Frank the Dwarf talks to Paul about how the “speaking races” have the power to abuse each other as much as to lift one another up. Words are a part of us, Frank says.
“We have to take care of them,” he says.
The book evolved from a chapter Crofts, who has a bachelor's in English, began to write for a larger project of “journalistic, reflective and academic” contributions. After that project fell through, he kept expanding the chapter until it became a total work of its own, he said.
The topic is no stranger to the 36-year-old who works as a direct support professional at Arc Glow in Batavia and has written for an Autism Spectrum publication.
Henry J. Stratton II, who has shown his own pieces at Genesee Community College, illustrated the cover, and it was published by Batavia-based Applied Business Systems.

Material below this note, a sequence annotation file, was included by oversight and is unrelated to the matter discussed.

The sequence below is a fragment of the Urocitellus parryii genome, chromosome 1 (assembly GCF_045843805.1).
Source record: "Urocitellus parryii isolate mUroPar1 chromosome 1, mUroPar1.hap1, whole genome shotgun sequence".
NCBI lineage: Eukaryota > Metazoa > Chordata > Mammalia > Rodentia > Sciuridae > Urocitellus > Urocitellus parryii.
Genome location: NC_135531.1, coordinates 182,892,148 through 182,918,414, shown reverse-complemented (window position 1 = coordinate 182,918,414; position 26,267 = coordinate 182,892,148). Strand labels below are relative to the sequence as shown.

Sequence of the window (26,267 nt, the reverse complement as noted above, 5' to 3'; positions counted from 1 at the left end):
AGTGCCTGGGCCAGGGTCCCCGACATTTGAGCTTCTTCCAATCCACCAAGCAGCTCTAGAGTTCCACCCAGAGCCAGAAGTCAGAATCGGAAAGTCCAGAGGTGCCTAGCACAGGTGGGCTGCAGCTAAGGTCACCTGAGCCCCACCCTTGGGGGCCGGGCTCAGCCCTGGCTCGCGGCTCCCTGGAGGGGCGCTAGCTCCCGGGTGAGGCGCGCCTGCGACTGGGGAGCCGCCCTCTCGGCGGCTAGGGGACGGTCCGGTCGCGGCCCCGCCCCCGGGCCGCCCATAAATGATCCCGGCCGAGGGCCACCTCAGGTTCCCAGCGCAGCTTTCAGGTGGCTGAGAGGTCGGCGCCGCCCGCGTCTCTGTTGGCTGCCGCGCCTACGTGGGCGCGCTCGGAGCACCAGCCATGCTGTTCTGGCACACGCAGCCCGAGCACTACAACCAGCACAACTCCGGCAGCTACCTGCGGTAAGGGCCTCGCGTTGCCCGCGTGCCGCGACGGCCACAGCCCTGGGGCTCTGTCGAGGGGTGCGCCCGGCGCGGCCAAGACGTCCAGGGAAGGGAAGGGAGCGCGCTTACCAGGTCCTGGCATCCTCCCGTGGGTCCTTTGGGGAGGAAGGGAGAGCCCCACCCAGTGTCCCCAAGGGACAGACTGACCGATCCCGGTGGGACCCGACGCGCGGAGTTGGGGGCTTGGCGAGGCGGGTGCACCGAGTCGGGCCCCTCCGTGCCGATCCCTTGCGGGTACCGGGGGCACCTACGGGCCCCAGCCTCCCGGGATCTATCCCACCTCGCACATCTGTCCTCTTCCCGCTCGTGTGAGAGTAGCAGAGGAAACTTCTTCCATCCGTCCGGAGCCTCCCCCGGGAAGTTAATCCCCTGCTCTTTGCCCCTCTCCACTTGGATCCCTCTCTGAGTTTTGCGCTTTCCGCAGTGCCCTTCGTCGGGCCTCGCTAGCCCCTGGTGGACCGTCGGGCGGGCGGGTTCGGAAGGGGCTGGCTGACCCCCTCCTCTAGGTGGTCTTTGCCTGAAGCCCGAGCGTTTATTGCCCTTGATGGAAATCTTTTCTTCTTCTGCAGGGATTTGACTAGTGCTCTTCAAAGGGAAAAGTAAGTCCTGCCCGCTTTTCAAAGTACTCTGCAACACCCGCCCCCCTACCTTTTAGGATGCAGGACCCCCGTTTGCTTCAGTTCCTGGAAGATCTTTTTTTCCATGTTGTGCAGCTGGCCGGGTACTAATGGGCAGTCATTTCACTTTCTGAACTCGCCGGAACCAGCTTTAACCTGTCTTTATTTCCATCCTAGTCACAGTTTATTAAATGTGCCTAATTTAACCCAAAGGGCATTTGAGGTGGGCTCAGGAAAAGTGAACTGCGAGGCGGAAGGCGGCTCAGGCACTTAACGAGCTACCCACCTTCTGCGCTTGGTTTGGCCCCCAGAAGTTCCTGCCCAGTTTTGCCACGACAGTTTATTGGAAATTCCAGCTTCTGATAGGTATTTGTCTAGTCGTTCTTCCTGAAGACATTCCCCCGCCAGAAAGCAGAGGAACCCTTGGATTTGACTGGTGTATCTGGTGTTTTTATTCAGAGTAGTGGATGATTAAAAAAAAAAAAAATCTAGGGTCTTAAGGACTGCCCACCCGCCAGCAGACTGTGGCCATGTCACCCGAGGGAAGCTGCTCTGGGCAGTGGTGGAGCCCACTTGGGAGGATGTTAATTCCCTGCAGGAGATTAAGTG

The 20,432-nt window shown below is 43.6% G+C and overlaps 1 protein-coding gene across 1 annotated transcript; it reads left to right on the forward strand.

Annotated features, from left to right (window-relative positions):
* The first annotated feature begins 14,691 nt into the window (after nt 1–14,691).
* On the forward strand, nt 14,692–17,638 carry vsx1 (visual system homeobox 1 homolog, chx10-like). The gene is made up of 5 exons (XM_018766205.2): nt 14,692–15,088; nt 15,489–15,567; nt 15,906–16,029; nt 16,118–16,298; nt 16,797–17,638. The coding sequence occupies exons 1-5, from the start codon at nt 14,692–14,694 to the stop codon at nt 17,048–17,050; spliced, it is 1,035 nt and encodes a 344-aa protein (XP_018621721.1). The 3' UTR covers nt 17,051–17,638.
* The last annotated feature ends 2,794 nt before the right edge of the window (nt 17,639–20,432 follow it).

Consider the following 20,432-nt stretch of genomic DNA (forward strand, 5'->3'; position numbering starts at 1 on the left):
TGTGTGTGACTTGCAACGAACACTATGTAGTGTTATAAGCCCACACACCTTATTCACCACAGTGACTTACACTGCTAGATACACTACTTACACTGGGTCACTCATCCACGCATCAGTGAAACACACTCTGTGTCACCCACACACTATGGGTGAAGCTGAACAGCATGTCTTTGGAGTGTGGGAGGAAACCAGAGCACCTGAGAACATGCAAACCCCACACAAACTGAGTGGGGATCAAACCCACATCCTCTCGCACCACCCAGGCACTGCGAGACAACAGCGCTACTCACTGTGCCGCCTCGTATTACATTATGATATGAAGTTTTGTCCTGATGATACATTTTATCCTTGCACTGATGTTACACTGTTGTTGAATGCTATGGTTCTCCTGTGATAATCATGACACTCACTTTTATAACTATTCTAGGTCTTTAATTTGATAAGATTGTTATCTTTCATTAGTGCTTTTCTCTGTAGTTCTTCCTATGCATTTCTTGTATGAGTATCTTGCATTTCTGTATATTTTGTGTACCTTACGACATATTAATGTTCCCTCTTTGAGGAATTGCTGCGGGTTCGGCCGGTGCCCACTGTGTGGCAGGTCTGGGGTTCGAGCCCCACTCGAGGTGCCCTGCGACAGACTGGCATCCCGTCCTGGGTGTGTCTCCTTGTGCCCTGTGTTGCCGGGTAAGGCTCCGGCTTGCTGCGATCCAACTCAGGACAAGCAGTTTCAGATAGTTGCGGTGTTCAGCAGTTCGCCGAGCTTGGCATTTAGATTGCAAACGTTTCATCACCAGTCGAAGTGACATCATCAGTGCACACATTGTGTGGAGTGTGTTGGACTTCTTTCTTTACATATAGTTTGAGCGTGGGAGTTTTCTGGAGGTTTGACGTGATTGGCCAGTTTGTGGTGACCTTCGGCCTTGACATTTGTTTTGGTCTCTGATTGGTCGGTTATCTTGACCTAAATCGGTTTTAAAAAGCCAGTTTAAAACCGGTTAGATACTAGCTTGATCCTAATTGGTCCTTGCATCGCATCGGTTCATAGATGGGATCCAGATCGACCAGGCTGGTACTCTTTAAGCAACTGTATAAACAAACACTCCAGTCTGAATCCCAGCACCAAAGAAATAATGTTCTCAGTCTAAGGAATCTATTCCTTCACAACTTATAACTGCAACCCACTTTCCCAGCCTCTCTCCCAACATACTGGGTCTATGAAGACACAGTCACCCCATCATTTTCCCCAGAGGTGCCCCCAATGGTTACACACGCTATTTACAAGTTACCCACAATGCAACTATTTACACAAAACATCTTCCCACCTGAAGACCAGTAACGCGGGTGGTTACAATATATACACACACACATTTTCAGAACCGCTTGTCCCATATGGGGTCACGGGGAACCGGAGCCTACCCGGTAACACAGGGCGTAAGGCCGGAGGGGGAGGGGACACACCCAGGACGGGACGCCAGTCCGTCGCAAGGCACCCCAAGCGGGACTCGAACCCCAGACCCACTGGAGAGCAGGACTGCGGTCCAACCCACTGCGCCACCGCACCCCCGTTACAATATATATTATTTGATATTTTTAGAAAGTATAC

Copies of his book are $5 and will be available for purchase at Arc’s annual Chili and Chowder Fest. It runs from 4 to 6:30 p.m. Friday and 10 a.m. to 1:30 p.m. Saturday at the Community Center, 38 Woodrow Rd., Batavia. All proceeds will go toward Arc programs.
For more information, email Crofts at [email protected].
The Genesee Valley BOCES (GV BOCES) School Library System has been awarded a National Leadership Grant for Libraries in the area of a National Forum in response to the need to identify recommendations for effective post-COVID school library programs. This $150,000 grant will fund four virtual national forums on the future of school libraries. Given the high level of complexity, national scope, and emergent nature of the investigation, a collective impact approach will be used to gather together diverse viewpoints from across the country. Topics will include an instructional design for remote librarianship, emerging services for teaching and learning, defining the role of the school librarian, and program considerations for new learning models. Reports generated from these forums will provide actionable recommendations for school librarians across the country.